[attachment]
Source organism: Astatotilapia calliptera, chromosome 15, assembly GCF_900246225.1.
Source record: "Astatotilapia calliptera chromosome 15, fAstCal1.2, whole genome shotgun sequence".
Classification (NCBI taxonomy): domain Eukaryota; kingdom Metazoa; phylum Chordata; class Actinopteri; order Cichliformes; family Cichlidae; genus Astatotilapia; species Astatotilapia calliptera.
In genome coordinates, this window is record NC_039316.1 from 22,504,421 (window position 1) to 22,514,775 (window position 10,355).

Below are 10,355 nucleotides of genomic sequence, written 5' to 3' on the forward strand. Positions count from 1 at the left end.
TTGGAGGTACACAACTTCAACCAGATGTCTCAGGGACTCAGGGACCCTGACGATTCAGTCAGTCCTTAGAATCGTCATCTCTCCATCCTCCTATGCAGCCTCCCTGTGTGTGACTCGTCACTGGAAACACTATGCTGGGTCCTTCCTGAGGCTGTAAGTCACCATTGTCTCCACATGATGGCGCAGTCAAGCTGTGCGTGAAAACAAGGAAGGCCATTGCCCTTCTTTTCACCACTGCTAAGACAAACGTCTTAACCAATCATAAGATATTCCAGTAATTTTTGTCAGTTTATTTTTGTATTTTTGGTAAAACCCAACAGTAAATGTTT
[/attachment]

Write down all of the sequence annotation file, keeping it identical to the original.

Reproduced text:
Source organism: Astatotilapia calliptera, chromosome 15, assembly GCF_900246225.1.
Source record: "Astatotilapia calliptera chromosome 15, fAstCal1.2, whole genome shotgun sequence".
Classification (NCBI taxonomy): domain Eukaryota; kingdom Metazoa; phylum Chordata; class Actinopteri; order Cichliformes; family Cichlidae; genus Astatotilapia; species Astatotilapia calliptera.
In genome coordinates, this window is record NC_039316.1 from 22,504,421 (window position 1) to 22,514,775 (window position 10,355).

Below are 10,355 nucleotides of genomic sequence, written 5' to 3' on the forward strand. Positions count from 1 at the left end.
TTGGAGGTACACAACTTCAACCAGATGTCTCAGGGACTCAGGGACCCTGACGATTCAGTCAGTCCTTAGAATCGTCATCTCTCCATCCTCCTATGCAGCCTCCCTGTGTGTGACTCGTCACTGGAAACACTATGCTGGGTCCTTCCTGAGGCTGTAAGTCACCATTGTCTCCACATGATGGCGCAGTCAAGCTGTGCGTGAAAACAAGGAAGGCCATTGCCCTTCTTTTCACCACTGCTAAGACAAACGTCTTAACCAATCATAAGATATTCCAGTAATTTTTGTCAGTTTATTTTTGTATTTTTGGTAAAACCCAACAGTAAATGTTT